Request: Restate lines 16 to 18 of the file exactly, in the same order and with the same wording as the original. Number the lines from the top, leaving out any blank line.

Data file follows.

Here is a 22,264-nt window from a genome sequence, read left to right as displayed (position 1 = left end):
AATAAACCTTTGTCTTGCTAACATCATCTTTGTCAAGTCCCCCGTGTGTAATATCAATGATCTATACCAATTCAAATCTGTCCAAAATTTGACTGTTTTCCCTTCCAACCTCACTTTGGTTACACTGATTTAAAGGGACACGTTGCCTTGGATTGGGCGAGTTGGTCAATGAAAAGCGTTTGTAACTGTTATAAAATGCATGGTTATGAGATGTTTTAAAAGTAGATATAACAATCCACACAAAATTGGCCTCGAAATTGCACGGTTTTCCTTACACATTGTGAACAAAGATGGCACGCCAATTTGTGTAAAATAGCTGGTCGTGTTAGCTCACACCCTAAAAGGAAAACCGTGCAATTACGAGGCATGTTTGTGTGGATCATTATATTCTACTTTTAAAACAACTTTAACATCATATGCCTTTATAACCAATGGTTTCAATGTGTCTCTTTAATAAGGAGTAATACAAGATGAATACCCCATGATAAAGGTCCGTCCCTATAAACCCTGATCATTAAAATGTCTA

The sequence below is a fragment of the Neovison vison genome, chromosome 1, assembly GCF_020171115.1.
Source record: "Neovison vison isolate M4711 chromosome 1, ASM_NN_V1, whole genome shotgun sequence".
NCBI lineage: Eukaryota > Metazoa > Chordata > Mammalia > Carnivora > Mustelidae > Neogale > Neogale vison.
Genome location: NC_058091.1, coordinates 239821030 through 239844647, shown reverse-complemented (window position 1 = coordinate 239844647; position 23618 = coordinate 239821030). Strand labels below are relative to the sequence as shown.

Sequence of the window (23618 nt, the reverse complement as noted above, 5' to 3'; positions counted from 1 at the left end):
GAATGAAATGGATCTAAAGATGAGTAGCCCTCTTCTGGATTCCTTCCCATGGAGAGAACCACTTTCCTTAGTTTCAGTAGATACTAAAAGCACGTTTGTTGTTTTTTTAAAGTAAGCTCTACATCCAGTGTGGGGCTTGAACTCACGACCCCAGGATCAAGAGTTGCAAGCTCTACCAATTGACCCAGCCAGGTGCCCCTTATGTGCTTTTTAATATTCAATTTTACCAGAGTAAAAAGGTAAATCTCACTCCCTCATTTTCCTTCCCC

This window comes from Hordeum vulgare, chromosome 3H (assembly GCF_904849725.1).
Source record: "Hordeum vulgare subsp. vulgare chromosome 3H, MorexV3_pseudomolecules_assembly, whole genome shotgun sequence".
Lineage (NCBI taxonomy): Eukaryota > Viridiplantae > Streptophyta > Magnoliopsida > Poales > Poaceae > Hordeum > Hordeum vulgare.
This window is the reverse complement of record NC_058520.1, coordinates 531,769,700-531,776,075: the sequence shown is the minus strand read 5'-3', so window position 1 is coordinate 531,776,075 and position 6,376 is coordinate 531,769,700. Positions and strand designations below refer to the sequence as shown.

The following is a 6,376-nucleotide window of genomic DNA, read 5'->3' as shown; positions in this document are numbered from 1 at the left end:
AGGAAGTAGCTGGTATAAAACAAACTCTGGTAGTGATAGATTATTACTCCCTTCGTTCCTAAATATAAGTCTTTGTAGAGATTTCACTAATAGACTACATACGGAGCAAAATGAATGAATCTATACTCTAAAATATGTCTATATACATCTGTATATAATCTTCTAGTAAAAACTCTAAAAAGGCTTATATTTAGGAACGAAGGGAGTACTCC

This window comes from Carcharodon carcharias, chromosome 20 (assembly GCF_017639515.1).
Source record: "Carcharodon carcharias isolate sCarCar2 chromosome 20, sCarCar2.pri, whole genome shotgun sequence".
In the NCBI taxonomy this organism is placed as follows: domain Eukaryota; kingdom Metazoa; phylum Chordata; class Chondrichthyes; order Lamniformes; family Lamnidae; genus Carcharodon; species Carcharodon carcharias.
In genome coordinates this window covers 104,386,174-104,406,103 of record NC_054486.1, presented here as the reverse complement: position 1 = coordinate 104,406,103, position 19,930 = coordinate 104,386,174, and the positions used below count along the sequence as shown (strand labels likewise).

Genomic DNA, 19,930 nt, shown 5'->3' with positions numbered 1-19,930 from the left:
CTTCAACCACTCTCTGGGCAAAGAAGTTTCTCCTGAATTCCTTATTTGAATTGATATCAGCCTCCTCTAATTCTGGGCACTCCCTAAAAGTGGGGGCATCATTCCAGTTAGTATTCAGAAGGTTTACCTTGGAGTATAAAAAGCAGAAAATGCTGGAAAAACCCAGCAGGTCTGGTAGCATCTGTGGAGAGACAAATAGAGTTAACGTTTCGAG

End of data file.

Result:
Source record: "Carcharodon carcharias isolate sCarCar2 chromosome 20, sCarCar2.pri, whole genome shotgun sequence".
In the NCBI taxonomy this organism is placed as follows: domain Eukaryota; kingdom Metazoa; phylum Chordata; class Chondrichthyes; order Lamniformes; family Lamnidae; genus Carcharodon; species Carcharodon carcharias.
In genome coordinates this window covers 104,386,174-104,406,103 of record NC_054486.1, presented here as the reverse complement: position 1 = coordinate 104,406,103, position 19,930 = coordinate 104,386,174, and the positions used below count along the sequence as shown (strand labels likewise).